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The bank operates under Moscow Center rules.
In the day, when one of us saw a great deal that was not likely to be available tomorrow, Wife or I would invoke Moscow Rules. Putin's people are re-experiencing that, regarding certain imports. I have in-laws there. Fuck 'em. They voted for the bastard.
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Old 10-31-2016, 08:06 PM
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Jeepers! More Gremlins from the Kremlin!
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Old 10-31-2016, 08:16 PM
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Can we call this a Red October surprise?
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Old 10-31-2016, 08:36 PM
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If you want to fuck up the Russians, give them Afghanistan again.
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Old 10-31-2016, 08:40 PM
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This story is starting to blow up on Twitter and Google News.

If there's one thing we can say is that one half of this country is going to be bitterly disgusted with the results of this election and convinced that the "winner" is barely legitimate. What a wonderful "democracy" we have now.
  #18  
Old 10-31-2016, 08:44 PM
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If there's one thing we can say is that one half of this country is going to be bitterly disgusted with the results of this election and convinced that the "winner" is barely legitimate. What a wonderful "democracy" we have now.
Until the election, you may as well party like it's 1999.
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Old 10-31-2016, 09:02 PM
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This story is starting to blow up on Twitter and Google News.

If there's one thing we can say is that one half of this country is going to be bitterly disgusted with the results of this election and convinced that the "winner" is barely legitimate. What a wonderful "democracy" we have now.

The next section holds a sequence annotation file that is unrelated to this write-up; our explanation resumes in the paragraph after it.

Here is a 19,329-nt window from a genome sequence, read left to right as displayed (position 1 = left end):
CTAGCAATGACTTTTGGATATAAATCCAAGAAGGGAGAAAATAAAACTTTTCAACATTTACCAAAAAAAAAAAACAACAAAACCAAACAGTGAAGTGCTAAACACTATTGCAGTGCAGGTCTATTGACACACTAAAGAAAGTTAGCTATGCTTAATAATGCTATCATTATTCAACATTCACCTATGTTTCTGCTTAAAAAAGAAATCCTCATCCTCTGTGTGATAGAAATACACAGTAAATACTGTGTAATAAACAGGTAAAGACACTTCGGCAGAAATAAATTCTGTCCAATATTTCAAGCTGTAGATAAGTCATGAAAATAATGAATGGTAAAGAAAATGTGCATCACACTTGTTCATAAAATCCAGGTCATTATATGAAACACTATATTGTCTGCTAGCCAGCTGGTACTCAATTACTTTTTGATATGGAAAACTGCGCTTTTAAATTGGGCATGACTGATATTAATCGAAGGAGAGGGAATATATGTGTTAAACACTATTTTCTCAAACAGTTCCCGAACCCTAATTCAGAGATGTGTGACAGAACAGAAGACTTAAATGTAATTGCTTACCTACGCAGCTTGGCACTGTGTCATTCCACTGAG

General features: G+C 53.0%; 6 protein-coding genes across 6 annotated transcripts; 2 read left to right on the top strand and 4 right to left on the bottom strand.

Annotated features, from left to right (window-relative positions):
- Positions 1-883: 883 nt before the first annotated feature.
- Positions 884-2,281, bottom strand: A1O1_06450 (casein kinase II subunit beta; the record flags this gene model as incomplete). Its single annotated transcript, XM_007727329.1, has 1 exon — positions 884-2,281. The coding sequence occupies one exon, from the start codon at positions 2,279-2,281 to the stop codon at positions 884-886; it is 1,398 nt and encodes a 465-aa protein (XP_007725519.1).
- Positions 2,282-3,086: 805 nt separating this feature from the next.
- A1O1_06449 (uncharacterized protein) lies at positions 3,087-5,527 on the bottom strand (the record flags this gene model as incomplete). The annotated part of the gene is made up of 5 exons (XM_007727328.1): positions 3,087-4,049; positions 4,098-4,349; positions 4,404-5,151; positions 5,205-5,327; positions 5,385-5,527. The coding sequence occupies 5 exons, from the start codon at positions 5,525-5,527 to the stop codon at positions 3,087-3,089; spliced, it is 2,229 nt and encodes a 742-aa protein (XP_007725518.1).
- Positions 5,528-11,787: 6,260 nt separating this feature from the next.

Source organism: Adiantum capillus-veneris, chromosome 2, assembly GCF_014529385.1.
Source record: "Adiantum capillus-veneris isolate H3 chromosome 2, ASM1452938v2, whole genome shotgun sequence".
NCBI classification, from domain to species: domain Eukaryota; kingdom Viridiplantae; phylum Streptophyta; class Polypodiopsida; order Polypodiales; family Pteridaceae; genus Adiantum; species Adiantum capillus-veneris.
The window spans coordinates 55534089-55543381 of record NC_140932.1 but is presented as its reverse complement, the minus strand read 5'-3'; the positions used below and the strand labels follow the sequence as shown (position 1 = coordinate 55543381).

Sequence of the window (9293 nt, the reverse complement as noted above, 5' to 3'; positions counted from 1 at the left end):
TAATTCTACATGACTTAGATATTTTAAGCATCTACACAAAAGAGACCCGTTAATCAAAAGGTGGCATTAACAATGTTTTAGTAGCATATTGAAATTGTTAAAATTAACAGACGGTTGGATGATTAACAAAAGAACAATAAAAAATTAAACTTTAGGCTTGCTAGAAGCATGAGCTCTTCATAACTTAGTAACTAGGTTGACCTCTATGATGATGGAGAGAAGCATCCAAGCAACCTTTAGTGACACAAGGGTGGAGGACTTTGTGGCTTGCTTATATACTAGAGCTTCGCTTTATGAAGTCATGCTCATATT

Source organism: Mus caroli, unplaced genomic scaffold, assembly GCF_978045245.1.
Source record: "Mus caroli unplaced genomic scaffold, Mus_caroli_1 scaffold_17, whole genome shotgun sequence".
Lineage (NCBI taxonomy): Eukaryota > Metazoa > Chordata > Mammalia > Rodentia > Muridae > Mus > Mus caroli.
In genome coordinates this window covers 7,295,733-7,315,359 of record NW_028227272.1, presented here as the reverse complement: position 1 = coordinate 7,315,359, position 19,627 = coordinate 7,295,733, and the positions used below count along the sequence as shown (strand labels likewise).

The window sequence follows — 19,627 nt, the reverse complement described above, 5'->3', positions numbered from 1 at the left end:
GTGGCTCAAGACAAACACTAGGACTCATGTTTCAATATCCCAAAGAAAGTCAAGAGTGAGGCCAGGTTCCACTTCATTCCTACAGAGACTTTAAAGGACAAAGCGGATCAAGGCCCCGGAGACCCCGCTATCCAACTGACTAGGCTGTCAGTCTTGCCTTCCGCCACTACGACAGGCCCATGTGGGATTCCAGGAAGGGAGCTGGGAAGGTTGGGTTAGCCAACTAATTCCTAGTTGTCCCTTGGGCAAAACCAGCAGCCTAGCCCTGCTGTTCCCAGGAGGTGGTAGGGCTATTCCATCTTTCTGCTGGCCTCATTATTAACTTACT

Meh, in reality it is the chicanery from the Republicans that tells me that a lot of what they claim about Clinton is just politics, there might be some truth to their accusations but their captain Ahab behavior makes a lot of people to support Clinton in the end.

https://www.washingtonpost.com/opini...=.45256a9e26cb

A comic in Something Positive said it better, ""Between 2 "evils", I choose the competent one.""

Trump does not even get close to competent people, and that is another reason why one should not vote for him, his cabinet will be the stuff of nightmares.

Last edited by GIGObuster; 10-31-2016 at 09:05 PM.
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Old 10-31-2016, 09:11 PM
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Until the election, you may as well party like it's 1999.
Oh, stuff it, Canuck. When you start nominating candidates who aren't too boring to run in North Dakota, we may pay attention to you. And you'll stop paying attention to us.
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Old 10-31-2016, 09:15 PM
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http://www.motherjones.com/politics/...e-donald-trump

This election is batshit.
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Old 10-31-2016, 09:16 PM
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Like all the other allegations against Trump, true or otherwise, it won't make any difference.
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Old 10-31-2016, 09:18 PM